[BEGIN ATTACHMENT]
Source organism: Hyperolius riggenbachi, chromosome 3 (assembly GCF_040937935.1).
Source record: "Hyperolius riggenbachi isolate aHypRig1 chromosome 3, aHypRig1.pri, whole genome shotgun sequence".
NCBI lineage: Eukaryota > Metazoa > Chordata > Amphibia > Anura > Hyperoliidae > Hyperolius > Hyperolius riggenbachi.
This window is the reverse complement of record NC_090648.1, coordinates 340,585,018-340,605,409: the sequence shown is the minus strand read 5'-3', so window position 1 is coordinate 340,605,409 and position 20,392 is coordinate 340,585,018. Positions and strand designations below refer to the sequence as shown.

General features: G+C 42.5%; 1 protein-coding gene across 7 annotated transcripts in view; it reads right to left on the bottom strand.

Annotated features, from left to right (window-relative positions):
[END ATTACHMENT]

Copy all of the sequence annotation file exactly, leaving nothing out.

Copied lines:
Source organism: Hyperolius riggenbachi, chromosome 3 (assembly GCF_040937935.1).
Source record: "Hyperolius riggenbachi isolate aHypRig1 chromosome 3, aHypRig1.pri, whole genome shotgun sequence".
NCBI lineage: Eukaryota > Metazoa > Chordata > Amphibia > Anura > Hyperoliidae > Hyperolius > Hyperolius riggenbachi.
This window is the reverse complement of record NC_090648.1, coordinates 340,585,018-340,605,409: the sequence shown is the minus strand read 5'-3', so window position 1 is coordinate 340,605,409 and position 20,392 is coordinate 340,585,018. Positions and strand designations below refer to the sequence as shown.

General features: G+C 42.5%; 1 protein-coding gene across 7 annotated transcripts in view; it reads right to left on the bottom strand.

Annotated features, from left to right (window-relative positions):